Deepika went through 12 cycles of chemotherapy, worried about early labour pains that it could induce. But there was pain of another kind. “As side effects of my chemo, I would get shooting and bone-splitting pains and aches. Then as my baby grew bigger, there was another kind of pain. But I was single-minded in my purpose of birthing my child. The doctors wanted to prioritise me but I prioritised my baby. So I would ask my doctors to tell me what I needed to do to get through the pain that day, what medicines I needed to keep my baby safe. I never focussed on risks or complications. In fact, I shut myself out and concentrated on a singular goal, to form a family with my son and husband. My heart would jump every time my baby was checked after a chemotherapy session and I would breathe a sigh of relief after the all-clear,” she says. There were bad days when she broke down but Deepika had a mantra to steel herself. “Everything comes from your mind and heart, meds just help you along the way,” she says.
Chemotherapy also meant that she couldn’t eat much as she would suffer daily bouts of nausea. And the lockdown meant that the young couple had to pretty much fend for themselves. “I ate mechanically just to stay alive. And I hardly had the strength to cook. I had done a dietitian’s course, so I had an idea about disease diets. I relied on fruits and dal chawal a lot. Pregnancy meant I had mood swings and I would suddenly have a craving for ice creams. Sugat improvised by putting toppings on curd. He even prepared cupcakes, pancakes and sang songs to divert my mind. His support firmed up my decision to live for him too,” says Deepika.
Yet as her trimesters progressed, the weight of a growing baby challenged her body that had just about learnt to take chemotherapy in its stride. “I would get so exhausted and unmotivated that I would wonder if the baby should be taken out before full term. Then I would calm myself by reading books and listening to inspirational songs, particularly from the film Mary Kom,” adds the new mother, keeping a watchful eye on her son.
THE BABY WAS BORN BUT HER ORDEAL WAS NOT OVER
As the baby came closer to term, newer challenges came up. “One day she had acute chest pain and fell unconscious. We had to rush her to hospital fearing cardiac arrest, she was so immunocompromised. But it wasn’t a heart attack, she had just collapsed due to pain,” says Sugat. He still cannot forget the day when Deepika was in labour and pre-delivery checks at her hospital revealed that she had COVID-19. “In the middle of the lockdown, we ran from pillar to post at midnight to find a facility which would allow a Covid-positive woman to deliver a child,” he adds.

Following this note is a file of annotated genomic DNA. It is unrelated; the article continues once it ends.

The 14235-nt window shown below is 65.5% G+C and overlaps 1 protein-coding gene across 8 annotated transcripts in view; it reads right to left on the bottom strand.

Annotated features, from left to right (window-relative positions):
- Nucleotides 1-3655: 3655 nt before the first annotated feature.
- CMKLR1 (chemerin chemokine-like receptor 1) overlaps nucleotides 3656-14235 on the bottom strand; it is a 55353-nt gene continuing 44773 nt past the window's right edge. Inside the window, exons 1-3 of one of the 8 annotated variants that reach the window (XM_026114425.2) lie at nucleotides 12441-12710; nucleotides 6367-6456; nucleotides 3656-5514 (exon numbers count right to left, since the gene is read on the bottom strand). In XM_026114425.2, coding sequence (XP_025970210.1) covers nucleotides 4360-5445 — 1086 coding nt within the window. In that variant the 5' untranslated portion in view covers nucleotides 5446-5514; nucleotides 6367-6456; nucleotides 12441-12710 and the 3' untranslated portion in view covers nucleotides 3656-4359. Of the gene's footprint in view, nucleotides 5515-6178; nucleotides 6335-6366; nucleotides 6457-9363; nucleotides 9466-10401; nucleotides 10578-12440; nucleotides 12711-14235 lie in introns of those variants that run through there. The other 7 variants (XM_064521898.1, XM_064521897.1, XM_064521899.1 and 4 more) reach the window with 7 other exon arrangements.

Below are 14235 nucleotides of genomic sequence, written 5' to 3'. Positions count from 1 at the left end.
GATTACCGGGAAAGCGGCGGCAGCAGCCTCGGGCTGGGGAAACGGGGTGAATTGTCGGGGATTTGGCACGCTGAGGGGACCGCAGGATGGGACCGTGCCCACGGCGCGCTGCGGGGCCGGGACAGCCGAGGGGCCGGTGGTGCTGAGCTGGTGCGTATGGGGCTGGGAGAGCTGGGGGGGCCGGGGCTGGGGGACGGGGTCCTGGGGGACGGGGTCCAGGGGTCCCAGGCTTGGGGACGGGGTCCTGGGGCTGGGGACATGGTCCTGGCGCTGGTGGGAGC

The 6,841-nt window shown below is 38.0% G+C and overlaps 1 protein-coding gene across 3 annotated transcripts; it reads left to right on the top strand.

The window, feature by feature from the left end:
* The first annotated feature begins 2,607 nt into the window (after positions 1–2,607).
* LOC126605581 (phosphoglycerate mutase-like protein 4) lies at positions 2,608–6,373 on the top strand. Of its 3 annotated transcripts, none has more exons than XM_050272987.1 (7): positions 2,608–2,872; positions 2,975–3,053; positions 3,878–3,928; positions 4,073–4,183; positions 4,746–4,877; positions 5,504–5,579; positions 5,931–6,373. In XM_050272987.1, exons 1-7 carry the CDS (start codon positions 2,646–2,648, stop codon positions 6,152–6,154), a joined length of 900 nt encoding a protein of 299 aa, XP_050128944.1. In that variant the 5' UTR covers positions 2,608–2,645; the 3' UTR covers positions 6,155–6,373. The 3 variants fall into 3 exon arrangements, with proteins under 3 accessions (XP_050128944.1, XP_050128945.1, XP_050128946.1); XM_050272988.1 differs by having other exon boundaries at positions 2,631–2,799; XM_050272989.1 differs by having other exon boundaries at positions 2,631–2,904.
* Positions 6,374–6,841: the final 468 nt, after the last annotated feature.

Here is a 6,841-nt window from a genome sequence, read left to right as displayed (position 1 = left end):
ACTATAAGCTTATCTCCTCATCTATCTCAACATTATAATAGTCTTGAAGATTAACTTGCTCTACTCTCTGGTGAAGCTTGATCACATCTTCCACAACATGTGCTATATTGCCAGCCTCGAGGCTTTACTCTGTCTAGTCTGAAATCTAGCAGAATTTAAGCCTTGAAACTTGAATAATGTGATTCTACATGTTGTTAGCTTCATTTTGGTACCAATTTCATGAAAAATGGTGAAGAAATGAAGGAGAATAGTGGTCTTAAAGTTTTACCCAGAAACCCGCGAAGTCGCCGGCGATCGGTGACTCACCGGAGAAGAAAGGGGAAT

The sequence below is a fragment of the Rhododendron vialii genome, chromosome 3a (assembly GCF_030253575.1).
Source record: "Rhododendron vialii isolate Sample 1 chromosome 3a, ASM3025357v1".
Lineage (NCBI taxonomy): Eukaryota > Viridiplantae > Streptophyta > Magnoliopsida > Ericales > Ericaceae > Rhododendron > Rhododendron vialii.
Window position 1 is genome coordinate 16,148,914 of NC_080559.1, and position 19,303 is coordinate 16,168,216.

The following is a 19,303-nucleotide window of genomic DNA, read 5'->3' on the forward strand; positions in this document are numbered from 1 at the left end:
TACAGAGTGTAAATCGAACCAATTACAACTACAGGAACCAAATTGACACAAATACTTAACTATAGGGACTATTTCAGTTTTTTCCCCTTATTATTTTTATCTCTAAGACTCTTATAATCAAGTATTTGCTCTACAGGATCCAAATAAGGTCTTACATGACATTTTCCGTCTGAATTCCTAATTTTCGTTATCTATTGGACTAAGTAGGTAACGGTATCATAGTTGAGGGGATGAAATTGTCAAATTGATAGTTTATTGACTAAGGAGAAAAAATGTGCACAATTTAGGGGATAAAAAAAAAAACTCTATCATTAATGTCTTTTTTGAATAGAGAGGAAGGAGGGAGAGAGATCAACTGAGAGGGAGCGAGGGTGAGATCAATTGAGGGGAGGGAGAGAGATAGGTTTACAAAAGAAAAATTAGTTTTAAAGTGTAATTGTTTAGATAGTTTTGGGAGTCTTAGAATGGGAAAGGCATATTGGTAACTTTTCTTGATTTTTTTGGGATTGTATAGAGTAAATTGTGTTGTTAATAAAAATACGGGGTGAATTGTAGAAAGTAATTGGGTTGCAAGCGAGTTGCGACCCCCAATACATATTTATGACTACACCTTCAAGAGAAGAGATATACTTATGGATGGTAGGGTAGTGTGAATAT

“The birth was equally dramatic. Deepika tolerated a 40-hour labour pain as she chose a normal delivery. She didn’t want a C-section surgery, knowing very well that she would anyway need another surgery to remove the residual growth in her body and she wanted to be strong enough for it,” says Sugat, who is now writing a book on their three-year roller coaster ride through life to inspire other cancer survivors to never give up.
In January 2021, Deepika delivered her child, a bonny boy of 3.35 kg. “The chemotherapy saved my baby because the cancer could not grow. Since I had taken so much medication, which might have gone to the baby’s bloodstream, the doctors ran all tests on him and handed him over to us only when they were satisfied,” says Deepika.
But since she could not be declared cancer-free, she couldn’t feed her son, who was given formula food. She had four more chemotherapy sessions. And in April 2021, she had a six-hour surgery to remove the residual lump and lymph nodes, the reason that cancer spreads and recurs, as a precaution for the rest of her life. She also had reconstructive surgery where her breast was recast to retain the look and feel. The last step was radiation, 20 sessions to be precise. “This was a preventive protocol, the idea being to kill any bit of tissue or cell that could have escaped surgery,” says Deepika. She had to follow a special technique called a breath-hold technique (gating), due to which doctors were able to reduce the radiation dose and side effects to the heart significantly.
Despite such microscopic attention to detail, Deepika’s body had taken so much in the course of a year that rehabilitation was a long process of six months, knocking her down and sapping her out completely. And though she celebrated the first birthday of her child early this year, she could reclaim her role as a mother after six more months. “I couldn’t take my baby and he would cry a lot. As I didn’t go for surgery immediately, he got used to my touch. Whenever I regained some strength, I would try to bathe and massage him on my own despite my pain. In a way, I forgot my pain attending to him. Over the last few months, I have rebonded with my son. Now I do everything for him. I ate healthy, so he was born healthy but I watch his food with a dietitian’s rigour. I have gained weight because of cancer therapies. So now I have got into a regular exercise regime to lose weight. My one-year-eight-month-old son reminds me about my fitness regime,” says Deepika, tears streaming down her cheeks.
She is 31 now, Sugat is 35. The long treatment means that they have exhausted their insurance and whatever savings they managed in their short careers. “We’ve endured so much that now the unexpected cannot scare us. And if we could do it, others can too,” says Deepika. For life is worth every bit the fight. “And awareness that the earlier we screen for breast cancer, the better shot we would have at life. Deepika busted many myths,” says Dr Gadgil.